This Boot Camp Trains Young People to Fight Plastic Pollution
By Shaima Shamdeen
The impact of young people's activism has not gone unnoticed. From 16-year-old Jamie Margolin leading the upcoming Zero Hour youth climate marches in Washington, DC to the lawsuit Juliana v. United States filed on behalf of 21 youths suing the government for failing to address climate change—youth are leading the way on climate action.
And climate change isn't the only big environmental problem that youth are stepping up to address. They're also asserting leadership around the issue of plastic pollution.
The Ocean Heroes Bootcamp in New Orleans brought together nearly 1,000 youth activists ages 11 to 18 in early June. The camp gave attendees tools and knowledge to build new campaigns aimed at reducing plastic. It was organized by youth activists in collaboration with 10 national environmental organizations including the Captain Planet Foundation and Lonely Whale.
During the camp, participants were organized into teams, or squads. Each squad had a youth activist and an adult from a partnering environmental organization who led the team in planning and presenting campaign strategies to reduce single-use plastic straws in their home communities. Youth squad leaders also helped train the participants in campaign organizing strategies.
The production of plastics has dramatically increased over the past 50 years, according to a 2016 report by the Ellen MacArthur Foundation, from 15 million tons in 1964 to 311 million tons in 2014. The report estimates that at least 8 million tons of plastics leak into the ocean each year.
"All the data shows that if we don't stop this now and don't execute serious policies, then we are going to have surpassed the point where we can manage the plastic pollution," said Leesa Carter, executive director of the Captain Planet Foundation, a lead organizer of the Ocean Heroes Bootcamp.
At the rate that plastic is being produced today, the Ellen MacArthur Foundation reports, there may be more plastic than fish, by weight, in the ocean by 2050.
At the boot camp, youth and mentors led workshops and activities to build skills in things like clear and confident communication and how to pitch a campaign. The camp also gave youth the opportunity to collaborate internationally. Seven international on-site locations, including Vancouver, Canada, and Nairobi, Kenya, participated in the boot camp through a virtual summit organized by Ocean Wise, which took place concurrently with the on-site event in New Orleans.
"We've had so many youth activating around the plastic pollution issue, so being able to provide them with a forum to meet their counterparts on this issue was extraordinary," Carter said.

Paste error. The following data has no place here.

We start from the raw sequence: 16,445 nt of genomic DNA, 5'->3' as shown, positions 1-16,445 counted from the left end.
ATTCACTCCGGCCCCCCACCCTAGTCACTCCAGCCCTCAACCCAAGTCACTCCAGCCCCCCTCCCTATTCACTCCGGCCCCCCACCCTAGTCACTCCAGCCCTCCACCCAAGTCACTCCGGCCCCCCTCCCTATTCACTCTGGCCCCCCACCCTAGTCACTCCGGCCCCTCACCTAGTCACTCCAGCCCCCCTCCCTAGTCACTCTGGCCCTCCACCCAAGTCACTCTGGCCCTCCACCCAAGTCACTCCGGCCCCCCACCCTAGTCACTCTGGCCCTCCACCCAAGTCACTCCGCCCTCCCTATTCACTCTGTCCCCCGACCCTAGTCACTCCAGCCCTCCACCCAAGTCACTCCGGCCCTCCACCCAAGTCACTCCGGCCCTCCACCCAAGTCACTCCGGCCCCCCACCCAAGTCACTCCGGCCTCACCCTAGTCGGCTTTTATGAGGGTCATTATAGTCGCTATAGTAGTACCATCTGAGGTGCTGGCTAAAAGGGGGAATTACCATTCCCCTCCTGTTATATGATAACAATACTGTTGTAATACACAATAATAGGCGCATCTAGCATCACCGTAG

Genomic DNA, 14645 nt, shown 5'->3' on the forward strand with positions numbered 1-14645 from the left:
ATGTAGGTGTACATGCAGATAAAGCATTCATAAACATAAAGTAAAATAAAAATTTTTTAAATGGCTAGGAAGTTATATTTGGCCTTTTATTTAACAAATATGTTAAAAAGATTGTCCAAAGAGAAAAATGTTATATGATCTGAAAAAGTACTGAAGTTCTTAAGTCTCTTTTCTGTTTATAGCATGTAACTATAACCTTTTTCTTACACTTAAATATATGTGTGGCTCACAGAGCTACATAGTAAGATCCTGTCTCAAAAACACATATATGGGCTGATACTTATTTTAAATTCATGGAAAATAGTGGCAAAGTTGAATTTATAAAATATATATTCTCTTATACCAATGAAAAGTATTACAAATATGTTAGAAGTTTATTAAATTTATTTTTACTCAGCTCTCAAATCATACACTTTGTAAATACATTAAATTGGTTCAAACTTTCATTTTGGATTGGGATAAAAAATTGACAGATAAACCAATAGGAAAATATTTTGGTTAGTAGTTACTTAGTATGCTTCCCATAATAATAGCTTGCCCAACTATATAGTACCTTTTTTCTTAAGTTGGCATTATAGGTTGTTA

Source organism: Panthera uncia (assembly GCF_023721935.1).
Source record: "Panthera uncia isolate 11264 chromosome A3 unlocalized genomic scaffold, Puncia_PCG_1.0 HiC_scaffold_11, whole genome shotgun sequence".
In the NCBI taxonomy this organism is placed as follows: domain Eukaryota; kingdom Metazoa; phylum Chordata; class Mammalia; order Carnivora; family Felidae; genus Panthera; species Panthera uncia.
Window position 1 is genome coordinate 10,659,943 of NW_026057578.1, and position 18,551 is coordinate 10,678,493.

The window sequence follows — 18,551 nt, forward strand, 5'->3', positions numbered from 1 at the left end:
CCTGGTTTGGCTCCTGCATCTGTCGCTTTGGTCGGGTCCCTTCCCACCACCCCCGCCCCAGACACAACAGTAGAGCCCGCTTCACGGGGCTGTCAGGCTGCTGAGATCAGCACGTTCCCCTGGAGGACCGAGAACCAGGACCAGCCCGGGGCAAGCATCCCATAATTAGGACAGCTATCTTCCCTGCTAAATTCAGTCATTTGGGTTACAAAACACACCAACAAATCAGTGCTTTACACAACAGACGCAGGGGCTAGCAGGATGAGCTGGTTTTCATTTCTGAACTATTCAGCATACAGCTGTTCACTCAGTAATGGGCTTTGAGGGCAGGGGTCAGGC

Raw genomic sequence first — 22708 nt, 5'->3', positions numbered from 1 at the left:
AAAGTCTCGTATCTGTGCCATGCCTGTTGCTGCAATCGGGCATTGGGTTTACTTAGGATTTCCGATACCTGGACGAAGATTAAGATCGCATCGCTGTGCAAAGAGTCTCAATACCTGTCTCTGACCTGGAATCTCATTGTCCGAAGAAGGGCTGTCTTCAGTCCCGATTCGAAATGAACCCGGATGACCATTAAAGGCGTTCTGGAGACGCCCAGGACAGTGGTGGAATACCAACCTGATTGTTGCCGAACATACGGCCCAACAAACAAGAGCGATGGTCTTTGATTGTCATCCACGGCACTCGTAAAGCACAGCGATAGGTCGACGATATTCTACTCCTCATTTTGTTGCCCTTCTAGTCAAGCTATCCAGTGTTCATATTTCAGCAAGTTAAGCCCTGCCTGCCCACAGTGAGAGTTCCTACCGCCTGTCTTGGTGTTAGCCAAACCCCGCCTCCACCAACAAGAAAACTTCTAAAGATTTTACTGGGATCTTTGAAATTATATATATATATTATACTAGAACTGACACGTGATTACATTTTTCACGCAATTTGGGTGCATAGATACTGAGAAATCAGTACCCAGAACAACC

Youth like Hannah Testa, 15, who partnered with senators from her home state of Georgia to develop a resolution to educate members of their communities about the growing plastic pollution crisis. Testa served as a one of the squad leaders during the boot camp.
Ten-year-old Robbie Bond from Honolulu and 11-year-old Sophia Albalita and 12-year-old Liam Burns, both from Atlanta, were also there. During the boot camp, the three collaborated on a plan to approach Hawaiian Airlines about the removal of plastics from all flights.
On the last night of the boot camp, Bond—while out to dinner with his family near the French Quarter—convinced the restaurant owner to commit to transitioning from plastic straws to paper straws on the spot.
"They really began to understand their role in shifting awareness [and] building and shifting policy around single-use plastics," Carter said. "It just goes to show the power of radical collaboration and the energy around this crisis."
Eight of the participants presented their campaigns virtually to world leaders at the G7 Summit in Quebec, Canada, earlier this month. Among these were 17-year-old Carter Ries and his sister, 15-year-old Olivia.
"I asked the G7 leaders to make a legally binding global treaty that would end plastic pollution by 2020," Carter said. "We got them to commit in front of everyone to fight to stop plastic pollution."
Carter and Olivia started their organization, One More Generation, when they were 9 and 8 years old to help protect endangered species. They have since launched their One Less Straw Campaign to encourage businesses from around the world to eliminate plastic straws. The five-year program, which began two years ago, has already had over 600 businesses make this commitment, including the Hilton, which announced in May that they will be removing plastic straws from its 650 managed properties by the end of the year.
"We are starting to realize that we need to make a change now. If we don't, then the next generation may not have that chance," Olivia said.
Partners of the Ocean Heroes Bootcamp put together the event in a couple months.
"It was amazing how many folks came forward and wanted to participate. It was crazy fast," Carter said. "We are so fired up by what we saw [that] we are already on board for [another boot camp in] 2019."
In anticipation for next year's event, the Ocean Heroes Action Toolkit has been launched to help young activists develop a campaign in their local communities to keep single-use plastics out of the ocean and request funding for their projects. Youth who submit campaigns through the action toolkit will be prioritized for participation in next year's boot camp.
"Anybody can make a difference. You just have to show people that you are passionate. That's what our entire Ocean Heroes Bootcamp was about," Carter said. "The real change happens when you educate people and find other passionate people. It makes you more passionate and creates a ripple effect."
Reposted with permission from our media associate YES! Magazine.
Correction: A previous version of this article had the name wrong for the Captain Planet Foundation. This article has been updated with the accurate name of the foundation.
EcoWatch Daily Newsletter
By Jeff Masters, Ph.D.
Tropical Storm Josephine Also No Threat to Land<p>Meanwhile, the season's record-earliest tenth named storm, Tropical Storm Josephine, was also struggling with high wind shear as it traced out a path over the open ocean.</p><p>At 5 a.m. EDT Saturday, Josephine was located about 310 miles east of the northern Leeward Islands, moving west-northwest at 15 mph with top sustained winds at 45 mph. Josephine is expected to bring one to three inches of rain over portions of the northern Leeward Islands, the Virgin Islands, and Puerto Rico over the weekend. Josephine will encounter steadily rising wind shear through Monday, peaking at a very high 30 – 35 knots. This high shear is likely to destroy Josephine's circulation by Monday, before the storm can affect any other land areas.</p><p><em>Reposted with permission from <a href="https://yaleclimateconnections.org/2020/08/tropical-storm-kyle-forms-unlikely-to-affect-land/" target="_blank">Yale Climate Connections</a>. </em><em></em></p>
By Ute Eberle
In May 2017, shells started washing up along the Ligurian coast in Italy. They were small and purple and belonged to a snail called Janthina pallida that is rarely seen on land. But the snails kept coming — so many that entire stretches of the beach turned pastel.